After Adam and I went to Washington DC and Williamsburg last fall, my mom and dad heard only a couple of our rapturous stories of momentous history before telling us that we HAD to watch John Adams (HBO Miniseries). Since I love history and HBO and America, I figured that we would love this series too, and boy howdy was I right.
The wonderful thing about this particular production is that it tells the whole story, and nothing is excluded or included for effect. There’s no effort made to force us to like or dislike John Adams – we like him despite his foibles and we admire him even though we must grant that he was probably a tough man to live with.
We are introduced to Adams when, as a young family man and lawyer, he defends the British soldiers involved in the Boston Massacre, much to the outrage of his friends and neighbors. The imagery of him boldly fighting for unvarnished truth and braving the storms of public disapproval set the tone for his entire life. His famous line, “we should have a nation of laws and not of men” feels oddly well-placed in today’s celebrity culture, one in which it matters not what someone says, but who they are, how they say it and who endorses them.
A history geek like me knows that many of the lines are directly taken from Adams’ correspondence with his wife, Abigail, and others, which lends the series its documentary-like appeal. While Adams is not the most well-remembered or the sexiest of our founders, I think it’s incredible that HBO took the time to treat a loyal, dedicated and largely overlooked hero with the respect he deserves. In his lifetime, Adams was alternately loved and hated, scorned and exalted. But his honest sentiments still ring true centuries later, and give us courage to live up to our beliefs, and the rights that he and his compatriots worked so hard to protect.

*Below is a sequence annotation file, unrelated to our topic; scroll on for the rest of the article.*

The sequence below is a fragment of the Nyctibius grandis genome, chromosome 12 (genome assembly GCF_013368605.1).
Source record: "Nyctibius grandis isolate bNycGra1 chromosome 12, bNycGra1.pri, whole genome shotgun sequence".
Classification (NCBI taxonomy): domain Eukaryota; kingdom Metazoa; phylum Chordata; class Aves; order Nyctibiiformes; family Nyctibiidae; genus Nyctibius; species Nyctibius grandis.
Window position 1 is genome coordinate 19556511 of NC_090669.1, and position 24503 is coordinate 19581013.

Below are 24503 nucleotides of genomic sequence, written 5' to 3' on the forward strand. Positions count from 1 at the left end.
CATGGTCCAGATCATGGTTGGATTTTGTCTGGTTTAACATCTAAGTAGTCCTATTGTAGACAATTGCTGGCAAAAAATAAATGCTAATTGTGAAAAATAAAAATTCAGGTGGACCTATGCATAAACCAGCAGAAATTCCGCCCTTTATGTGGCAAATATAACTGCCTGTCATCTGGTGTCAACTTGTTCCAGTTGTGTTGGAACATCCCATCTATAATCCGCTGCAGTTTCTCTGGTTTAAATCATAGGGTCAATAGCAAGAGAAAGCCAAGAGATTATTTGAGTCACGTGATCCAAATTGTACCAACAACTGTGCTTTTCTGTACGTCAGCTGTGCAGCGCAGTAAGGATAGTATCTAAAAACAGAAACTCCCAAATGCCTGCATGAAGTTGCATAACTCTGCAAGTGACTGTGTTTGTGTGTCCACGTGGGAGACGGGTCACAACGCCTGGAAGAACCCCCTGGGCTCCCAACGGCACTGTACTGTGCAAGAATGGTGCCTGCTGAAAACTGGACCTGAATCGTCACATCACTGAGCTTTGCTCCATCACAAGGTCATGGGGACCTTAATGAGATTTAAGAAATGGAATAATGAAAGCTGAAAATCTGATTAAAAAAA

In a letter to Abigail in 1780, John Adams wrote; “I must study politics and war, that our sons may have liberty to study mathematics and philosophy. Our sons ought to study mathematics and philosophy, geography, natural history and naval architecture, navigation, commerce and agriculture in order to give their children a right to study painting, poetry, music, architecture, statuary, tapestry and porcelain.”
The miniseries places Adams at a state banquet in France when he delivers this line, which a French statesman laughingly translates for the others at the table, sarcastically adding that “he [Adams] has it all figured out.” Although this setting is fictional, created for effect by the filmmaker, it is well-placed. Adams was an unpopular ambassador to France, probably because of his serious outlook on the revolution, but France, despite her outward frivolity, was headed for a bloody but unsuccessful revolution of her own; even as the French court laughed at Adams’ ardent love of country and liberty.
It struck me that we can learn something from this bit of artistic license. We’ve had a lot of comfort in America since these patriots risked everything to create a new nation, and through growth and distance, we’ve largely forgotten the reasons we became independent in the first place. America is the French court, laughing heartily at serious-minded, plain-clothed John Adams and his dire predictions.We don’t see revolution and we don’t expect our tidy lives to be interrupted, despite the storm clouds on the horizon.
Would it not be wise, then, after two centuries of studying painting, poetry and music on the shoulders of giants, that we consider a return to more serious arts, in an effort to preserve our own revolution and liberties?
I started this post by mentioning our trip to Washington D.C. and Williamsburg. When we were coming home from that trip, I mentioned to Adam that I liked both places – but I felt that in Williamsburg, history is felt and honored, whereas in DC, history is cast into statues and made untouchable by pomp and circumstance.
John Adams helped me feel history again, and reminded me why it matters – not just why we have busts made of notable statesmen, but why they are notable in the first place.